Acid attack victims ‘redefine beauty’ in Bangladesh fashion show

PUBLISHED : Wednesday, 08 March, 2017, 3:24pm
UPDATED : Wednesday, 08 March, 2017, 3:24pm

Teen model Shonali Khatun strutted the catwalk as the audience cheered at a fashion show in Bangladesh’s capital. But Shonali is no ordinary model, and this was no ordinary show.

She and the 14 other models are survivors of acid attacks, common in this South Asian country, where spurned lovers or disgruntled family members sometimes resort to hurling skin-burning acid at their victims.

We are here today to show their inner strength, as they have come a long way
Farah Kabir, country director of ActionAid Bangladesh

The fashion show, held on Tuesday night in Dhaka and attended by fashion lovers, rights activists and diplomats including the US ambassador to Bangladesh, aimed to redefine the notion of beauty while calling attention to the menace of such attacks.

For 14-year-old Shonali, the event was nothing short of empowering. She was attacked just days after she was born amid a property dispute involving her parents, and was left with burn scars on her face and arms. She spent nearly three years in a hospital and underwent eight operations. Her attacker has never been caught.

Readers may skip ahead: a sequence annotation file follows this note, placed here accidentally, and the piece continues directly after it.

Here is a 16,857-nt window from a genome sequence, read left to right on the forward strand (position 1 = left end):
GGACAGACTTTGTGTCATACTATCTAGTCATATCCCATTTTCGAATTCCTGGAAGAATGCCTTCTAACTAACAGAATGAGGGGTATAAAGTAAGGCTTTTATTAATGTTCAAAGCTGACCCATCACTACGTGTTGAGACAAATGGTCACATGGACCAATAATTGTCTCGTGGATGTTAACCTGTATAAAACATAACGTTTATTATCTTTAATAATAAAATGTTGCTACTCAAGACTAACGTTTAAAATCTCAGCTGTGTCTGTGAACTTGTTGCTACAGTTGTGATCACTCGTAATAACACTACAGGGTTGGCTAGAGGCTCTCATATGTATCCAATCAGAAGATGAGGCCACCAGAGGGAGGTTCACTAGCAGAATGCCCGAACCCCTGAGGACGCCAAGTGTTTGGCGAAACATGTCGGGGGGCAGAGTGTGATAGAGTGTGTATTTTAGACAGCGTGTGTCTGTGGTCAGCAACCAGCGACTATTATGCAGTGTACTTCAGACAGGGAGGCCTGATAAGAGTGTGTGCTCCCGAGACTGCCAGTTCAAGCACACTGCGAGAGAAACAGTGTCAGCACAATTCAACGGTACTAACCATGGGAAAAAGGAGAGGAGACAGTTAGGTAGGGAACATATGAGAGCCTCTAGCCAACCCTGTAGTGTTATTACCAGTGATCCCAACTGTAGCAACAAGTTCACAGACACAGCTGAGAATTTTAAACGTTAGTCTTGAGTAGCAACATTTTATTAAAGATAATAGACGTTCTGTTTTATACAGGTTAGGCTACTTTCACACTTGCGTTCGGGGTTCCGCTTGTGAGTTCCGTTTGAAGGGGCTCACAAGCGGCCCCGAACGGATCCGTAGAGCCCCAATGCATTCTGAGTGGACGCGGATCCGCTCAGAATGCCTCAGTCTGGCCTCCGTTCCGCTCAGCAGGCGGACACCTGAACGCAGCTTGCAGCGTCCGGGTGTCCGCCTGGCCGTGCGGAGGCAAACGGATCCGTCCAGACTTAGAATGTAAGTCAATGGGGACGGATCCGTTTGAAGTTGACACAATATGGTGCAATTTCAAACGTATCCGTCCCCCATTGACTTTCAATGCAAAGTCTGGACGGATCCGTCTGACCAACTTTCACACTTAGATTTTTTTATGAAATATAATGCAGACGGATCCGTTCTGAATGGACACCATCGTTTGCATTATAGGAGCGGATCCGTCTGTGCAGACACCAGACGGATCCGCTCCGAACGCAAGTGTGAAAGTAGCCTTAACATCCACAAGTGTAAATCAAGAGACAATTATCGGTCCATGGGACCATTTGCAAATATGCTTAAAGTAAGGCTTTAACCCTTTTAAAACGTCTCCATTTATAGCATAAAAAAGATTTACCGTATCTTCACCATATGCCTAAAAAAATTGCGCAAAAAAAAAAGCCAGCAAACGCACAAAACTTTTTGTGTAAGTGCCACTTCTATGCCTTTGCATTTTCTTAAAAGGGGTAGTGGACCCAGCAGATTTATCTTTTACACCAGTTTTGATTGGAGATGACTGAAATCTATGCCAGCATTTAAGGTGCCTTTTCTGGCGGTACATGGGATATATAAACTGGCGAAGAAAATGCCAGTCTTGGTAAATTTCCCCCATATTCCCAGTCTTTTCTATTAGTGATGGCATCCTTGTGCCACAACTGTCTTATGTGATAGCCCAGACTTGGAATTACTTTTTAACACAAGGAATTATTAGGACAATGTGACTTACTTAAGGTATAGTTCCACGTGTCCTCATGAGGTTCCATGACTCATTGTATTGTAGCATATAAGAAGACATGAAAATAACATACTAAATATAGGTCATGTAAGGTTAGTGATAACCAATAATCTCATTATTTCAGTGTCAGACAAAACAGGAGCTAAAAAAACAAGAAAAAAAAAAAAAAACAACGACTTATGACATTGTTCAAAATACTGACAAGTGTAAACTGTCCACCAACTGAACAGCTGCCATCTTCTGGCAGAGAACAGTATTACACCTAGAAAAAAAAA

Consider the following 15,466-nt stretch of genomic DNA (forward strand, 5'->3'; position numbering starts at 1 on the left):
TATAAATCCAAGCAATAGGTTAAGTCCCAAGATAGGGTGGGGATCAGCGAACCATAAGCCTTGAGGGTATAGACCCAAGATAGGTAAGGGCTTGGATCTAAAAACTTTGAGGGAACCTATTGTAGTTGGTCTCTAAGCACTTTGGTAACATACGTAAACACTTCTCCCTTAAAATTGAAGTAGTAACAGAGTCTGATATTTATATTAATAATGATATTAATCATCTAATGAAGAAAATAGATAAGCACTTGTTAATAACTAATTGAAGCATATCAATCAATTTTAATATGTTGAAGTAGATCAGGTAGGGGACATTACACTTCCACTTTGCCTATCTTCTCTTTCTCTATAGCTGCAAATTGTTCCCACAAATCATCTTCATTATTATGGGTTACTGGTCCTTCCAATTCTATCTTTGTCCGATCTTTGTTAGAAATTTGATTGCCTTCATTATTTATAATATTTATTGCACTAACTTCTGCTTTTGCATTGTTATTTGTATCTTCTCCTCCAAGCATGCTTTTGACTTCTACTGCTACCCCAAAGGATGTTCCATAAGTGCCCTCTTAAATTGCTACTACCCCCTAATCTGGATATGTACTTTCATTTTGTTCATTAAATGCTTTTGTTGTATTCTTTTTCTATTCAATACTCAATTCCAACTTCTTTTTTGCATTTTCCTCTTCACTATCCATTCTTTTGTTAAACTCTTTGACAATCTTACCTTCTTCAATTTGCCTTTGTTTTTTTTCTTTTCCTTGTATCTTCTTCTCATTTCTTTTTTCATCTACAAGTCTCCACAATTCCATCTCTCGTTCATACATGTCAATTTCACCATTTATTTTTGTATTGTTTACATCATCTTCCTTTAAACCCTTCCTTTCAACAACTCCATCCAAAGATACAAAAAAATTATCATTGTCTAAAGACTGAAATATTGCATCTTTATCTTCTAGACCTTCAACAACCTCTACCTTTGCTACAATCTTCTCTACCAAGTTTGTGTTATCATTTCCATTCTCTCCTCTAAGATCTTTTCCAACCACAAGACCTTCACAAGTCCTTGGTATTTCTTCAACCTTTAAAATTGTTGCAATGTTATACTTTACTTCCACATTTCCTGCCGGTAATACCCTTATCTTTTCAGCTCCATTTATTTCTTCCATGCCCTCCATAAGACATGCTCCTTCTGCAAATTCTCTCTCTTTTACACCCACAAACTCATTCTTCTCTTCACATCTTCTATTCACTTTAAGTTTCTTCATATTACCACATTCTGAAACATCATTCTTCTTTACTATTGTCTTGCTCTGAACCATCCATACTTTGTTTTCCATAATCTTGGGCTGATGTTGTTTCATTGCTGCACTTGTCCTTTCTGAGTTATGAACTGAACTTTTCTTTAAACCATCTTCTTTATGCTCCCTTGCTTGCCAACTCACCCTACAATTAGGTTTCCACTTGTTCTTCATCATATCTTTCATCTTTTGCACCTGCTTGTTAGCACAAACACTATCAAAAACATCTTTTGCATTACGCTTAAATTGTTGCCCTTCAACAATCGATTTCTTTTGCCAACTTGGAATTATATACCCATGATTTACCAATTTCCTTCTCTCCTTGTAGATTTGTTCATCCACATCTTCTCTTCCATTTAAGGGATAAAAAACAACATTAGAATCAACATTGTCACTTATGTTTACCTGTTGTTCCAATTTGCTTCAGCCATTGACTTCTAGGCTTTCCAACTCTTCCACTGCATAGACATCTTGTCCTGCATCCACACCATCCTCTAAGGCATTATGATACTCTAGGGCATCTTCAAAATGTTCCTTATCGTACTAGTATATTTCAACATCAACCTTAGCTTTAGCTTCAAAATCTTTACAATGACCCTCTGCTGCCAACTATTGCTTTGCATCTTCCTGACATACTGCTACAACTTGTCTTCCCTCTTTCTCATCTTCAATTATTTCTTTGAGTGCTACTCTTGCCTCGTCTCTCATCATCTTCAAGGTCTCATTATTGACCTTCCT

“I am so happy to be here,” she said. “One day I want to be a physician.”

The models, including three men, walked the catwalk, dancing and singing and showcasing woven handloom Bangladeshi designs. The show was choreographed by local designer Bibi Russel.

Organisers said they hoped to highlight the fact that acid victims, too often overlooked, are a vital part of society. They deliberately chose to hold the event on the eve of International Women’s Day.

“We are here today to show their inner strength, as they have come a long way,” said Farah Kabir, country director of ActionAid Bangladesh, which organised the show. “I often take inspiration from them. Their courage is huge.”

Bangladesh has struggled to deal with acid attacks in recent decades, and has instituted harsh punishments for the perpetrators, including the death penalty. The country has also trained doctors to treat such sensitive cases and attempted to control the sale of acid, but has failed to eliminate the scourge entirely.

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In 2016, some 44 people were attacked with acid in Bangladesh – an annual number that has remained relatively stable. “I am ashamed of having such things in the country,” Kabir said. “Unfortunately, in Bangladesh we do have acid victims because of either gender discrimination or violence, or because of greed. And we want to remind everyone the kind of injustice that has been meted out to them.”